Family values

From Academic Kids

This article discusses "family values" as a moral concept. For the rock music tour, see Family Values Tour.

Family values are a set of social norms for defining a family, its acceptable structure, and the perceived proper roles of its members. Most often, the term connotes a conservative ideology that supports sexual morality and traditional gender roles, and that opposes homosexual relationships, same-sex marriage, and abortion. The term may also refer to endorsing censorship of phenomena in the media (such as many forms of nudity, profanity, sexuality, and violence) which children might view.

While the term family values appears most often in statements by the Christian right, efforts have recently emerged to appropriate (or re-appropriate) the word by commentators on the political left, who favor what they see as a more inclusive historical definition of family values, including values in support of the family as a household unit of any kind.

Contents

Historical perspective

Family values do not remain fixed and rigid; they change in response to economic, political, and cultural developments. They vary from country to country, and even between different households. Prior to the 20th century, for example, the idea of a married woman seeking status and recognition independent of her husband would have constituted a breach of family values, as society then expected women to focus exclusively on household duties. As societies have shifted economically from agriculture to industry, extended families have given way to nuclear families.

Family values in conservative U.S. politics

Since 1980 the Republican party has used the issue of family values to attract socially conservative voters, especially those in the South and Middle America. The use of "family values" as a term became widespread after a 1992 speech by Vice President Dan Quayle that attributed the Los Angeles riots to a breakdown of family values. It remains a core issue for the party, playing a significant role in President George W. Bush's re-election in 2004. To a lesser extent, the Democratic Party has also used the idea of family values to attract social conservatives to its own ranks.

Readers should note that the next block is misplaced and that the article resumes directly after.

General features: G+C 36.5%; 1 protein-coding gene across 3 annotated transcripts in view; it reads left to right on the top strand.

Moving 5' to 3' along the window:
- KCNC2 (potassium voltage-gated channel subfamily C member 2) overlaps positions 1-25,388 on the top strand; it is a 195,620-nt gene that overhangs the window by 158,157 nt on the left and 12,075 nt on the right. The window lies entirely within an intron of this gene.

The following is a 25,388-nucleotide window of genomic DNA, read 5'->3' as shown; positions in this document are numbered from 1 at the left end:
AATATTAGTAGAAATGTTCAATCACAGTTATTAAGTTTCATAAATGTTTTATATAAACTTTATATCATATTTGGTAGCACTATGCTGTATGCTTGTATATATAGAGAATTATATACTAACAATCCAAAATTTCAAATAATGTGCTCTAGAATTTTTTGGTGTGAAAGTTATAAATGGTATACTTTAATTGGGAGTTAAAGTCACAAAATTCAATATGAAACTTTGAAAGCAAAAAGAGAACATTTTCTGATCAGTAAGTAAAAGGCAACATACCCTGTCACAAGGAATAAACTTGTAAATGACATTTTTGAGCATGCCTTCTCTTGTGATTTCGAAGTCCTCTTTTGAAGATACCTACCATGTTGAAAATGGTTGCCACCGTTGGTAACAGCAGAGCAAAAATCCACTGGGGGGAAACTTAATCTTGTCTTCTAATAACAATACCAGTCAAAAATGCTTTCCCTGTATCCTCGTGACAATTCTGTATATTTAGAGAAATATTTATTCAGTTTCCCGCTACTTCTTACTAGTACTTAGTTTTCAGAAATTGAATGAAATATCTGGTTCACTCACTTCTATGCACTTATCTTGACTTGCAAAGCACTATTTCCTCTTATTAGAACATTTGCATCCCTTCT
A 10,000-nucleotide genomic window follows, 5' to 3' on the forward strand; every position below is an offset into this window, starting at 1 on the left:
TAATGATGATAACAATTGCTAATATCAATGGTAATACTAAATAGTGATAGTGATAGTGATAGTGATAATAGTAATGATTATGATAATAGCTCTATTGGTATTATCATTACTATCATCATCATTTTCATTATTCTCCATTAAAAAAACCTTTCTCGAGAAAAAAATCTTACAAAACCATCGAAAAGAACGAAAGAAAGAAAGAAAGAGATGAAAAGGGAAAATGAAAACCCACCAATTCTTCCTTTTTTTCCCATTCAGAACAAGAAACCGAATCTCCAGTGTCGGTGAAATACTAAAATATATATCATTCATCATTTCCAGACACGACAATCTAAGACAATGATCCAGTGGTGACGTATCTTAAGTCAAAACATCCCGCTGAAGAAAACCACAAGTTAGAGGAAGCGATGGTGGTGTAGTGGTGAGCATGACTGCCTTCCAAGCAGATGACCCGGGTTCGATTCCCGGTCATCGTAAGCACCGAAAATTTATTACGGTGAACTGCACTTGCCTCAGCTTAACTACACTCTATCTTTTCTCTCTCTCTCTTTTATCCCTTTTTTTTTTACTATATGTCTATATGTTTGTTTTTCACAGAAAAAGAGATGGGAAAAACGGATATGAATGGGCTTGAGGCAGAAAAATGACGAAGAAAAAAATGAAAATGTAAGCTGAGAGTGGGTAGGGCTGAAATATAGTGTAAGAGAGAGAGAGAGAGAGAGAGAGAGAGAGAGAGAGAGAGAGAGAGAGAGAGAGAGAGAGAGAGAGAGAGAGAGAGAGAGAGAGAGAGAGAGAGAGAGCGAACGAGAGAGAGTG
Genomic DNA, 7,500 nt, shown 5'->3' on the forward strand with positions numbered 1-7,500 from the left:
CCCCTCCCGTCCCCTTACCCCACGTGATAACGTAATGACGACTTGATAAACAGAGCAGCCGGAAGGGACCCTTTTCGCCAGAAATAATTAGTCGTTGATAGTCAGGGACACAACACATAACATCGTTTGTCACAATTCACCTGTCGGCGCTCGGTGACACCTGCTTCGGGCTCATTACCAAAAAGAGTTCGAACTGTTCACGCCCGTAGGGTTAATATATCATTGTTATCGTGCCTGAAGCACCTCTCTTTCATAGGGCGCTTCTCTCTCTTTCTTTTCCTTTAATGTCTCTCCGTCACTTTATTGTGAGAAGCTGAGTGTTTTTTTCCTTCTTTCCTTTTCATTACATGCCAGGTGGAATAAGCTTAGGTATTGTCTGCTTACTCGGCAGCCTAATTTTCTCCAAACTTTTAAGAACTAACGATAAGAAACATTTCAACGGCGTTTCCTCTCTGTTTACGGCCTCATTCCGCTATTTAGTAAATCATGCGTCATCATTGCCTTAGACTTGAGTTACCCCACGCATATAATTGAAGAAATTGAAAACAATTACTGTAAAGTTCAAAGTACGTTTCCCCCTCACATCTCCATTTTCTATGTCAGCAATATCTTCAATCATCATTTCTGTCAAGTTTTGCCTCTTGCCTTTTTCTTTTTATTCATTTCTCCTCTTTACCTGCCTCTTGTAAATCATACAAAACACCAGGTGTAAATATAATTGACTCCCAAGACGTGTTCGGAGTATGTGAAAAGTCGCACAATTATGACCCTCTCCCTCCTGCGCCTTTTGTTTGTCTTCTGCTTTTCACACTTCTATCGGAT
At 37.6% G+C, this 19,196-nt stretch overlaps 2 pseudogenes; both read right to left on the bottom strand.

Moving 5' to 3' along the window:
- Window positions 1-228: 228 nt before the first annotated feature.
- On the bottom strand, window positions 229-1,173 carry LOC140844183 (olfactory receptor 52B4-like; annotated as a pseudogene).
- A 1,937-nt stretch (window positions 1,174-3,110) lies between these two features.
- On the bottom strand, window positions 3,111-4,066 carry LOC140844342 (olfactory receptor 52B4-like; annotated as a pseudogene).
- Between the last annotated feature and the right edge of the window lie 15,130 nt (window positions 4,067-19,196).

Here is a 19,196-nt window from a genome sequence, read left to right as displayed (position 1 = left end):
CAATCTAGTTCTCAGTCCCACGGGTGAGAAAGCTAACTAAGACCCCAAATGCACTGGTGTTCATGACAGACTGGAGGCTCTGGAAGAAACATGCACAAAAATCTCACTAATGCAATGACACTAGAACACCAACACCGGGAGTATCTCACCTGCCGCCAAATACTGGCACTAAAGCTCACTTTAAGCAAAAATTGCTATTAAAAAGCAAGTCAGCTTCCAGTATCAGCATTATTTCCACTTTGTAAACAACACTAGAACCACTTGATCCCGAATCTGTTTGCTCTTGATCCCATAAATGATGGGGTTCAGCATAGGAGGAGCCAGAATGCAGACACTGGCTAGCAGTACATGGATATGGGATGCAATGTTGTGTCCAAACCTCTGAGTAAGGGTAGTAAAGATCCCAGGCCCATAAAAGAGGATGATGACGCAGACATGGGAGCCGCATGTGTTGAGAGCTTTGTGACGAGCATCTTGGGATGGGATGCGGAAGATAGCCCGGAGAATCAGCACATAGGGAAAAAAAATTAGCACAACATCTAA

While family values remains a rather vague concept, social conservatives usually understand the term to include some combination of the following principles:

  • The belief that marriage should involve one man and one woman.
  • The belief that two-parent families perform better than single parent families in raising children (although condemnation of divorce is not universal).
  • The belief that parents should take responsibility for and have control over their children's education.
  • The belief that laws, public education, and popular media should promote (or at least act compatibly with) Christian morality
  • Rejection of homosexuality as a normal sexual orientation, sometimes extended to include disapproval of modes of behavior or appearance deemed inappropriate to a person's gender.
  • Rejection of abortion, and sometimes contraception as well.
  • Stricter discipline of children, including corporal punishment.

Organizations that promote conservative family values

See also

Books

  • Bennett, William J., ed. The Book of Virtues: A Treasury of Great Moral Stories. New York: Simon & Schuster, 1993. ISBN 0671683063.

External links

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